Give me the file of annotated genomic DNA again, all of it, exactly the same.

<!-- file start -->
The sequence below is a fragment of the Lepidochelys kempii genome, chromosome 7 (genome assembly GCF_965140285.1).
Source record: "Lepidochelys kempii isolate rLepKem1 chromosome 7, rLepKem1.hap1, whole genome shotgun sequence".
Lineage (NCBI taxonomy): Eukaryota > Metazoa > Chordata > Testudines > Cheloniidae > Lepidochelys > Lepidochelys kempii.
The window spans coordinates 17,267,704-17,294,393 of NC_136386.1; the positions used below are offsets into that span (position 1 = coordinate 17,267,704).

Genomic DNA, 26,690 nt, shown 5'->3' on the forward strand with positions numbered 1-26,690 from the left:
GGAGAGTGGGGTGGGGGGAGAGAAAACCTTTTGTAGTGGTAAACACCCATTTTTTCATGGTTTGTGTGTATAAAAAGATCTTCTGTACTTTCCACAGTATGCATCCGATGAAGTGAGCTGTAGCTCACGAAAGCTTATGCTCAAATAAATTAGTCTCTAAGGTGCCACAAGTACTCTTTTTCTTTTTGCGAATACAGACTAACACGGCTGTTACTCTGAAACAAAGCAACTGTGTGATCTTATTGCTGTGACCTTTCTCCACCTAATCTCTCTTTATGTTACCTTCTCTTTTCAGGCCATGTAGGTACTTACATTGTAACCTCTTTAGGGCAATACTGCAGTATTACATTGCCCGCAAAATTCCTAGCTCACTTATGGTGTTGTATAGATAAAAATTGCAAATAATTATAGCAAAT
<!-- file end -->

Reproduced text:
The sequence below is a fragment of the Lepidochelys kempii genome, chromosome 7 (genome assembly GCF_965140285.1).
Source record: "Lepidochelys kempii isolate rLepKem1 chromosome 7, rLepKem1.hap1, whole genome shotgun sequence".
Lineage (NCBI taxonomy): Eukaryota > Metazoa > Chordata > Testudines > Cheloniidae > Lepidochelys > Lepidochelys kempii.
The window spans coordinates 17,267,704-17,294,393 of NC_136386.1; the positions used below are offsets into that span (position 1 = coordinate 17,267,704).

Genomic DNA, 26,690 nt, shown 5'->3' on the forward strand with positions numbered 1-26,690 from the left:
GGAGAGTGGGGTGGGGGGAGAGAAAACCTTTTGTAGTGGTAAACACCCATTTTTTCATGGTTTGTGTGTATAAAAAGATCTTCTGTACTTTCCACAGTATGCATCCGATGAAGTGAGCTGTAGCTCACGAAAGCTTATGCTCAAATAAATTAGTCTCTAAGGTGCCACAAGTACTCTTTTTCTTTTTGCGAATACAGACTAACACGGCTGTTACTCTGAAACAAAGCAACTGTGTGATCTTATTGCTGTGACCTTTCTCCACCTAATCTCTCTTTATGTTACCTTCTCTTTTCAGGCCATGTAGGTACTTACATTGTAACCTCTTTAGGGCAATACTGCAGTATTACATTGCCCGCAAAATTCCTAGCTCACTTATGGTGTTGTATAGATAAAAATTGCAAATAATTATAGCAAAT